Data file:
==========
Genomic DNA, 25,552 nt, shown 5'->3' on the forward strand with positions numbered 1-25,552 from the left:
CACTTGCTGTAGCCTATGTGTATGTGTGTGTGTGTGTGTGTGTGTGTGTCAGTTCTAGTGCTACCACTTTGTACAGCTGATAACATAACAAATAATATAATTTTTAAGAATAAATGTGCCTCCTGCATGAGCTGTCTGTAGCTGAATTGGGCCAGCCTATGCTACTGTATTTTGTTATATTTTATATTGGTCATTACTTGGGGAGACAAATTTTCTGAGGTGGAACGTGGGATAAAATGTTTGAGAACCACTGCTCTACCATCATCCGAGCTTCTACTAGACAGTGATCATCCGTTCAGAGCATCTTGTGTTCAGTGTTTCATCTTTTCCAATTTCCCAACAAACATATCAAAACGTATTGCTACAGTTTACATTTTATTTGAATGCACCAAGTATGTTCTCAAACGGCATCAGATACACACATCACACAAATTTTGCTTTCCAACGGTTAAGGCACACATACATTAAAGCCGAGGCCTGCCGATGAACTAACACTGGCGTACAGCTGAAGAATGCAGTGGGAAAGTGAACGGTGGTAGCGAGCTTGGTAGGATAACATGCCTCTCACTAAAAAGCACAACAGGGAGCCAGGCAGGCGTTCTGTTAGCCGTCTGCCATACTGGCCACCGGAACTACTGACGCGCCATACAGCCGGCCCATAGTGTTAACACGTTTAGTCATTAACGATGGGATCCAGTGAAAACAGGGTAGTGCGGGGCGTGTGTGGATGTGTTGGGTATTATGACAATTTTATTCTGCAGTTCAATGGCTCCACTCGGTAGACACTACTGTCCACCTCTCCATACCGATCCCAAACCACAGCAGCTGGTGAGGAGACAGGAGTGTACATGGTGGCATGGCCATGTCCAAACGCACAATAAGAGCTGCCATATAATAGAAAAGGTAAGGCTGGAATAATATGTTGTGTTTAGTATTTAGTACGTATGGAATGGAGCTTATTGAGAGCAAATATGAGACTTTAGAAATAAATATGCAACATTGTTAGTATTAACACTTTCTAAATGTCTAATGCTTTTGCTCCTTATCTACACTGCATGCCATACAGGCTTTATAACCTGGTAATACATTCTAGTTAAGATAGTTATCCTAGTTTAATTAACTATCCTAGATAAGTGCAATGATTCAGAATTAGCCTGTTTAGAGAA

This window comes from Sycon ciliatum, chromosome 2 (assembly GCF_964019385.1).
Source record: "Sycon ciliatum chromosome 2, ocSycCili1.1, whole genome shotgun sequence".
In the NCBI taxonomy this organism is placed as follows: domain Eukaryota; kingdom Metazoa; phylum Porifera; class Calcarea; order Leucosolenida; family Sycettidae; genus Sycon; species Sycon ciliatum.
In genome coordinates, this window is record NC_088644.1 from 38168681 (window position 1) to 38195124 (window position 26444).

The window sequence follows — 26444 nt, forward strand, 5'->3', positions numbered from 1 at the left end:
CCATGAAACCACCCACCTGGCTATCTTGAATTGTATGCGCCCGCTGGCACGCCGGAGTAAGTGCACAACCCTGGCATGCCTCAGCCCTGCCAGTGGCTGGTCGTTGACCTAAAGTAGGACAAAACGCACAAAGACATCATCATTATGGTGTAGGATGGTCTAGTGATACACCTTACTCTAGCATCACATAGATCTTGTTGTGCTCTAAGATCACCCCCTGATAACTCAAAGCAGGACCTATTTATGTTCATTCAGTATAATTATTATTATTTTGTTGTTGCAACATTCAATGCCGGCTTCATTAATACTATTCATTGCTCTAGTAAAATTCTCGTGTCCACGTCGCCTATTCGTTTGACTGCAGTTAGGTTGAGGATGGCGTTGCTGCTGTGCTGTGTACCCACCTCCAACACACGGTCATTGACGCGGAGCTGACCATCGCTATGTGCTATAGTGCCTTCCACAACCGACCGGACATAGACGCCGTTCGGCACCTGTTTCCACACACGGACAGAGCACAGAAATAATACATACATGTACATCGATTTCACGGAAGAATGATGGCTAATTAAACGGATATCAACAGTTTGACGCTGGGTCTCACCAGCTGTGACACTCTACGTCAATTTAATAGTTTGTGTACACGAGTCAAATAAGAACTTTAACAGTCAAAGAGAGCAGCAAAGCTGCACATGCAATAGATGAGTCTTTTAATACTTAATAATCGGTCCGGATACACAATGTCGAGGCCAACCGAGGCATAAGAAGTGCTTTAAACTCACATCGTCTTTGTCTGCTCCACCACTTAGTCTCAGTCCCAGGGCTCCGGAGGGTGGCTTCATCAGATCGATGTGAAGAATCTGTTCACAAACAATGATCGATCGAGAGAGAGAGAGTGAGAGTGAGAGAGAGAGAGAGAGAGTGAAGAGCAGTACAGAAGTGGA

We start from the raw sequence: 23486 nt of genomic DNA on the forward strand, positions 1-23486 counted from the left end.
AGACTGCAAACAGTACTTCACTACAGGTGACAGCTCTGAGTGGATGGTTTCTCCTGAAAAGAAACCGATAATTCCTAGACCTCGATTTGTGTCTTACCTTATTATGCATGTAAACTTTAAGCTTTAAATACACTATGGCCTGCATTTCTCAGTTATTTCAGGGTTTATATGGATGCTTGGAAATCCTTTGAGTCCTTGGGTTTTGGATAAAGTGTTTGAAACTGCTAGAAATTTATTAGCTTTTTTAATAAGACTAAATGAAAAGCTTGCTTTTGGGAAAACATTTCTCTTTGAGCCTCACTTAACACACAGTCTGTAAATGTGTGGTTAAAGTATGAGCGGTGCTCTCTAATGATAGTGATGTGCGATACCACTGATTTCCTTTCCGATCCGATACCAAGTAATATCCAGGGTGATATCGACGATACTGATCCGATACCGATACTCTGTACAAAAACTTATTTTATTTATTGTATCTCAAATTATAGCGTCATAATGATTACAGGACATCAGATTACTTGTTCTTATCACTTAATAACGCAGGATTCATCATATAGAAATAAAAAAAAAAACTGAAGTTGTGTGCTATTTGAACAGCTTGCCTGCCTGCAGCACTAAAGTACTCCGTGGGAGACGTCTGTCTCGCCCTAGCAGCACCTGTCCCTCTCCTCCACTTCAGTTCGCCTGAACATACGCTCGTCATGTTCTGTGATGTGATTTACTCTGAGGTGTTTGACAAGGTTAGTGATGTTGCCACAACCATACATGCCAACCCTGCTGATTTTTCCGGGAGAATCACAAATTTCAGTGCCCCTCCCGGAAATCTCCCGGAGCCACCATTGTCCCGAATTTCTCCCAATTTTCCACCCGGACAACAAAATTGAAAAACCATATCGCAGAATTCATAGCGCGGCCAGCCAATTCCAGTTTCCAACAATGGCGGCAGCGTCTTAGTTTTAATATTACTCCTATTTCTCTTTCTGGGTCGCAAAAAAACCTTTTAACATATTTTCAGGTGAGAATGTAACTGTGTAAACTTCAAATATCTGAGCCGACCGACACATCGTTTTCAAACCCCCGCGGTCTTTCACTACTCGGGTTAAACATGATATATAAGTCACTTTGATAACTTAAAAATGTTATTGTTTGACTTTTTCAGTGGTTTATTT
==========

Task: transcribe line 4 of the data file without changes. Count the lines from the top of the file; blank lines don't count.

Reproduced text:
Source record: "Sycon ciliatum chromosome 2, ocSycCili1.1, whole genome shotgun sequence".